Along the cold streets, my townsfolk ignite
their faith. Each states that heaven’s gate’s a star
brighter than its neighbors. I’m in a car
with a coughing carburetor. Big night
for our Lord, and I’ve been anointed too:
my sisters, too drunk to drive, need tampons.
They laughed. They begged. Rudolphs have snout lamps on
throughout town. My one headlight’s pointed due
mini-mart—O salvation. At my passing,
Snoopies nod and wave. I range between Grinches
and jumbo nativity scenes, all tethered
to the frozen ground. Red and green lights flashing
signal a nigh-holy traffic. Love is cinched
to where we live. My sisters bleed together.
The store feels stocked with loneliness acquired
by fellow strangers. Amid expensive
cards, one carps: Christ, why all the extensive,
garish displays? They clutter every yard.
Near cold cuts, the busybodies cluster
to tsk the balloonish Santas. They snipe
the puffed, lit-up reindeer with buckshot gripes:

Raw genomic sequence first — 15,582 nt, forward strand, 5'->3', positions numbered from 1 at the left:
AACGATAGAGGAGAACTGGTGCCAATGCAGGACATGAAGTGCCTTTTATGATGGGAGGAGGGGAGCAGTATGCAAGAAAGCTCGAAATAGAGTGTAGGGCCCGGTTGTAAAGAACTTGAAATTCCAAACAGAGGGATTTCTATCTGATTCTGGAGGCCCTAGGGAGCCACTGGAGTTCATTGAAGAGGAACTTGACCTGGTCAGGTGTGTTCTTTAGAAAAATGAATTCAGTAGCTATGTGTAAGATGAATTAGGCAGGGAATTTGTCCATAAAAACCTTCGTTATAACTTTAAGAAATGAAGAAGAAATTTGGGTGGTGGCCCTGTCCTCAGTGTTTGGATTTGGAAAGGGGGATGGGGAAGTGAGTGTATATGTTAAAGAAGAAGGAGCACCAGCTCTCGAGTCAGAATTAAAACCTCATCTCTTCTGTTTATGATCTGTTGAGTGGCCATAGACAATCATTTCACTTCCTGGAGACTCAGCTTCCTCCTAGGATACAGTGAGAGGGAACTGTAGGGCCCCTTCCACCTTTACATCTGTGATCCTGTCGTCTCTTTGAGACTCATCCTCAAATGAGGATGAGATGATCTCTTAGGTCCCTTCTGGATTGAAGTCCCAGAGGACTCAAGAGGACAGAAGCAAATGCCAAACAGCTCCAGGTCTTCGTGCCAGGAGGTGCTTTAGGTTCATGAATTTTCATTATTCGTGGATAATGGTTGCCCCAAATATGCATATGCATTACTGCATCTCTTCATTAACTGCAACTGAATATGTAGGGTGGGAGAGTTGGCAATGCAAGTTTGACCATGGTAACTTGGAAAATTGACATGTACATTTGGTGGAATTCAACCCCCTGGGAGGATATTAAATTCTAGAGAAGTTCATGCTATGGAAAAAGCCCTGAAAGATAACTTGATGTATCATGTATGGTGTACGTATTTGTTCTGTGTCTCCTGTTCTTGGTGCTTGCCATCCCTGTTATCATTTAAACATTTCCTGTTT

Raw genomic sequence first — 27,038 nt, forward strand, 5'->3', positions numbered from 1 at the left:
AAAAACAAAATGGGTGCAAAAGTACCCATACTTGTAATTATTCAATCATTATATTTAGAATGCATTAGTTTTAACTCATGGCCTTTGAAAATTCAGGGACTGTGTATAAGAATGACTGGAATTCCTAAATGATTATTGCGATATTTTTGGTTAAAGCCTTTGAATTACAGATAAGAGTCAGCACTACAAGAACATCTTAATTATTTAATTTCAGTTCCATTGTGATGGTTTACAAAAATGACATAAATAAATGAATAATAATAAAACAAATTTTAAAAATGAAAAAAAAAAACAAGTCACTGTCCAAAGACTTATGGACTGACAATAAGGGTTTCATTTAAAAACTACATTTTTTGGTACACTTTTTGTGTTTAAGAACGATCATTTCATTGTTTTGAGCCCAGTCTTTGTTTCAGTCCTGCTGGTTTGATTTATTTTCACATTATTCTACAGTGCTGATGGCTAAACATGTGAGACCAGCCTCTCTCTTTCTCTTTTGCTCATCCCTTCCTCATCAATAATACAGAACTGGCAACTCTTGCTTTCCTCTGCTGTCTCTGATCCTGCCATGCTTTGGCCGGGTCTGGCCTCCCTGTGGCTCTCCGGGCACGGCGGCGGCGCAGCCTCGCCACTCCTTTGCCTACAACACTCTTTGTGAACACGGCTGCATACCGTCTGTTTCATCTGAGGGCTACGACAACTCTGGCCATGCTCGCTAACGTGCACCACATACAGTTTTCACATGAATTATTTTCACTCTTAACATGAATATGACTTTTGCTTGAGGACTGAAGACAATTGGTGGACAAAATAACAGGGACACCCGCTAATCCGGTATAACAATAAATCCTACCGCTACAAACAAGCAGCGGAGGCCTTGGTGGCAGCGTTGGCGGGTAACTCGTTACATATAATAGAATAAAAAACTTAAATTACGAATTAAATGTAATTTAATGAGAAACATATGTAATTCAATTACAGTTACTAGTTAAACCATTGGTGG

Disgraceful! What a plight… But their bluster
cannot arrest this night’s ancient, tender gears.
My heart’s slightly naughty. Love has made it so.
The bare lawns, the darkness, are what’s unsightly.
Once home, I lift the tampons to cheers and beers.
Here’s to what we inflate and wire to make glow.
Friends, the heart is gaudy. Light it up nightly.
Image by Jo Naylor
BJ Ward is the author of four books of poetry, most recently Jackleg Opera: Collected Poems 1990-2013. His poems have appeared in Poetry, American Poetry Review, TriQuarterly, The New York Times, The Normal School, and The Sun. He is the recipient of a Pushcart Prize and two Distinguished Artist Fellowships from the NJ State Council on the Arts. His website is www.bj-ward.com.